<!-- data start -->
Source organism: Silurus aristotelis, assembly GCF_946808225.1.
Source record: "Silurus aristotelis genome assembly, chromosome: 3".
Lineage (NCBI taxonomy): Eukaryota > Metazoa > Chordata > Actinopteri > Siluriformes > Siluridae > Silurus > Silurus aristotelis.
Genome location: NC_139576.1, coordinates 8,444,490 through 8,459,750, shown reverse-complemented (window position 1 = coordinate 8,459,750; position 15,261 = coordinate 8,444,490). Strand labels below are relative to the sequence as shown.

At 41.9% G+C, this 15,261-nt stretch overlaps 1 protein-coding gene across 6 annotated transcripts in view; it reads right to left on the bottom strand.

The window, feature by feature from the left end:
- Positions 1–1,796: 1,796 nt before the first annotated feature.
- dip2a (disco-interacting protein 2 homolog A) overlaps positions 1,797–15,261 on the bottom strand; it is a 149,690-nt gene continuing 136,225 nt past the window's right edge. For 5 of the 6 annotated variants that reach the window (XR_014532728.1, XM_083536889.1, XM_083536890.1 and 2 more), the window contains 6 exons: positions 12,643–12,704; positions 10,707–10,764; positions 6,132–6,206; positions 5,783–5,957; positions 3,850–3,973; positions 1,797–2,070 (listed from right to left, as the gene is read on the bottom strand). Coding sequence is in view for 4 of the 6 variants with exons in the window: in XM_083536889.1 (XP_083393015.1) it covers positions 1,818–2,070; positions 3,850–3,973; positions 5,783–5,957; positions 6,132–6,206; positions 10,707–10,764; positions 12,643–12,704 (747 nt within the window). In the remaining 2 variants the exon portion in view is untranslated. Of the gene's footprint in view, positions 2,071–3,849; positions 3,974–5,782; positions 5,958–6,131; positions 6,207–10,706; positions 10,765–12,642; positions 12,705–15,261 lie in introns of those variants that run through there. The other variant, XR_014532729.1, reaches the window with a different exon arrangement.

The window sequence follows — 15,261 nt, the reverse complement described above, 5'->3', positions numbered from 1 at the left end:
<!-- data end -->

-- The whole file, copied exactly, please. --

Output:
Source organism: Silurus aristotelis, assembly GCF_946808225.1.
Source record: "Silurus aristotelis genome assembly, chromosome: 3".
Lineage (NCBI taxonomy): Eukaryota > Metazoa > Chordata > Actinopteri > Siluriformes > Siluridae > Silurus > Silurus aristotelis.
Genome location: NC_139576.1, coordinates 8,444,490 through 8,459,750, shown reverse-complemented (window position 1 = coordinate 8,459,750; position 15,261 = coordinate 8,444,490). Strand labels below are relative to the sequence as shown.

At 41.9% G+C, this 15,261-nt stretch overlaps 1 protein-coding gene across 6 annotated transcripts in view; it reads right to left on the bottom strand.

The window, feature by feature from the left end:
- Positions 1–1,796: 1,796 nt before the first annotated feature.
- dip2a (disco-interacting protein 2 homolog A) overlaps positions 1,797–15,261 on the bottom strand; it is a 149,690-nt gene continuing 136,225 nt past the window's right edge. For 5 of the 6 annotated variants that reach the window (XR_014532728.1, XM_083536889.1, XM_083536890.1 and 2 more), the window contains 6 exons: positions 12,643–12,704; positions 10,707–10,764; positions 6,132–6,206; positions 5,783–5,957; positions 3,850–3,973; positions 1,797–2,070 (listed from right to left, as the gene is read on the bottom strand). Coding sequence is in view for 4 of the 6 variants with exons in the window: in XM_083536889.1 (XP_083393015.1) it covers positions 1,818–2,070; positions 3,850–3,973; positions 5,783–5,957; positions 6,132–6,206; positions 10,707–10,764; positions 12,643–12,704 (747 nt within the window). In the remaining 2 variants the exon portion in view is untranslated. Of the gene's footprint in view, positions 2,071–3,849; positions 3,974–5,782; positions 5,958–6,131; positions 6,207–10,706; positions 10,765–12,642; positions 12,705–15,261 lie in introns of those variants that run through there. The other variant, XR_014532729.1, reaches the window with a different exon arrangement.

The window sequence follows — 15,261 nt, the reverse complement described above, 5'->3', positions numbered from 1 at the left end: